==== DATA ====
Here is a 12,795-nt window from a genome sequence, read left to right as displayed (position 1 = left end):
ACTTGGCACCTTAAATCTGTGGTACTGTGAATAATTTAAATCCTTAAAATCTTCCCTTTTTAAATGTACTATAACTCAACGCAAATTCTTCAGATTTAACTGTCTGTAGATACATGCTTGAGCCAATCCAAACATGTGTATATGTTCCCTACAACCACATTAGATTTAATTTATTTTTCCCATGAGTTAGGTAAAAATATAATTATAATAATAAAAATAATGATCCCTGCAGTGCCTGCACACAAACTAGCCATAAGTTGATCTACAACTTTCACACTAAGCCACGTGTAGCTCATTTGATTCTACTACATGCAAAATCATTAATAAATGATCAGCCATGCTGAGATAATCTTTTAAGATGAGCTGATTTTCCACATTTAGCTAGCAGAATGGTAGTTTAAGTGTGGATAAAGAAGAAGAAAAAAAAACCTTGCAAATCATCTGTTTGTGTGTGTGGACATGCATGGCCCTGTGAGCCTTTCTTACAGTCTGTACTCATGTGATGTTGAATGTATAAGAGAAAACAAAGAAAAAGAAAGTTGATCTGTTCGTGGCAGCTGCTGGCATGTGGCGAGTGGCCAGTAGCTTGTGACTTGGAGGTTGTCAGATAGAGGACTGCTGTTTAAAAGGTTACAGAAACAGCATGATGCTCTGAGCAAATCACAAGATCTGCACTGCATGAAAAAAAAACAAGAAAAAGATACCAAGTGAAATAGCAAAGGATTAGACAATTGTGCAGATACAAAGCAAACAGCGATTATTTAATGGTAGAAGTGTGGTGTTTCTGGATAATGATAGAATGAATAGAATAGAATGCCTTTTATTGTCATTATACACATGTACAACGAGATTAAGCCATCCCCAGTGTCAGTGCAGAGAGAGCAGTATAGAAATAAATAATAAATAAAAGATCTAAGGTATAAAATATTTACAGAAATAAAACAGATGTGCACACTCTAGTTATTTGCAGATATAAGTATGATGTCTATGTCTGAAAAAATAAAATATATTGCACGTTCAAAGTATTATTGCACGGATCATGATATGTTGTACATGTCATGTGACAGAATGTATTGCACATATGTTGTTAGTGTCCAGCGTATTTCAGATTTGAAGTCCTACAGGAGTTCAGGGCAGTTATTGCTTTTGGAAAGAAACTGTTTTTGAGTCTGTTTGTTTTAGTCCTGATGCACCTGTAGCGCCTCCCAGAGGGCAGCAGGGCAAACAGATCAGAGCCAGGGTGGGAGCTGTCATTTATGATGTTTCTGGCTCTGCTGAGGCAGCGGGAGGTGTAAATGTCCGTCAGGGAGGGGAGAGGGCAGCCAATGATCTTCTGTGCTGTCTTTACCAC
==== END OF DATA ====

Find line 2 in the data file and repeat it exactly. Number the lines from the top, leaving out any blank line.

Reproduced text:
ACTTGGCACCTTAAATCTGTGGTACTGTGAATAATTTAAATCCTTAAAATCTTCCCTTTTTAAATGTACTATAACTCAACGCAAATTCTTCAGATTTAACTGTCTGTAGATACATGCTTGAGCCAATCCAAACATGTGTATATGTTCCCTACAACCACATTAGATTTAATTTATTTTTCCCATGAGTTAGGTAAAAATATAATTATAATAATAAAAATAATGATCCCTGCAGTGCCTGCACACAAACTAGCCATAAGTTGATCTACAACTTTCACACTAAGCCACGTGTAGCTCATTTGATTCTACTACATGCAAAATCATTAATAAATGATCAGCCATGCTGAGATAATCTTTTAAGATGAGCTGATTTTCCACATTTAGCTAGCAGAATGGTAGTTTAAGTGTGGATAAAGAAGAAGAAAAAAAAACCTTGCAAATCATCTGTTTGTGTGTGTGGACATGCATGGCCCTGTGAGCCTTTCTTACAGTCTGTACTCATGTGATGTTGAATGTATAAGAGAAAACAAAGAAAAAGAAAGTTGATCTGTTCGTGGCAGCTGCTGGCATGTGGCGAGTGGCCAGTAGCTTGTGACTTGGAGGTTGTCAGATAGAGGACTGCTGTTTAAAAGGTTACAGAAACAGCATGATGCTCTGAGCAAATCACAAGATCTGCACTGCATGAAAAAAAAACAAGAAAAAGATACCAAGTGAAATAGCAAAGGATTAGACAATTGTGCAGATACAAAGCAAACAGCGATTATTTAATGGTAGAAGTGTGGTGTTTCTGGATAATGATAGAATGAATAGAATAGAATGCCTTTTATTGTCATTATACACATGTACAACGAGATTAAGCCATCCCCAGTGTCAGTGCAGAGAGAGCAGTATAGAAATAAATAATAAATAAAAGATCTAAGGTATAAAATATTTACAGAAATAAAACAGATGTGCACACTCTAGTTATTTGCAGATATAAGTATGATGTCTATGTCTGAAAAAATAAAATATATTGCACGTTCAAAGTATTATTGCACGGATCATGATATGTTGTACATGTCATGTGACAGAATGTATTGCACATATGTTGTTAGTGTCCAGCGTATTTCAGATTTGAAGTCCTACAGGAGTTCAGGGCAGTTATTGCTTTTGGAAAGAAACTGTTTTTGAGTCTGTTTGTTTTAGTCCTGATGCACCTGTAGCGCCTCCCAGAGGGCAGCAGGGCAAACAGATCAGAGCCAGGGTGGGAGCTGTCATTTATGATGTTTCTGGCTCTGCTGAGGCAGCGGGAGGTGTAAATGTCCGTCAGGGAGGGGAGAGGGCAGCCAATGATCTTCTGTGCTGTCTTTACCAC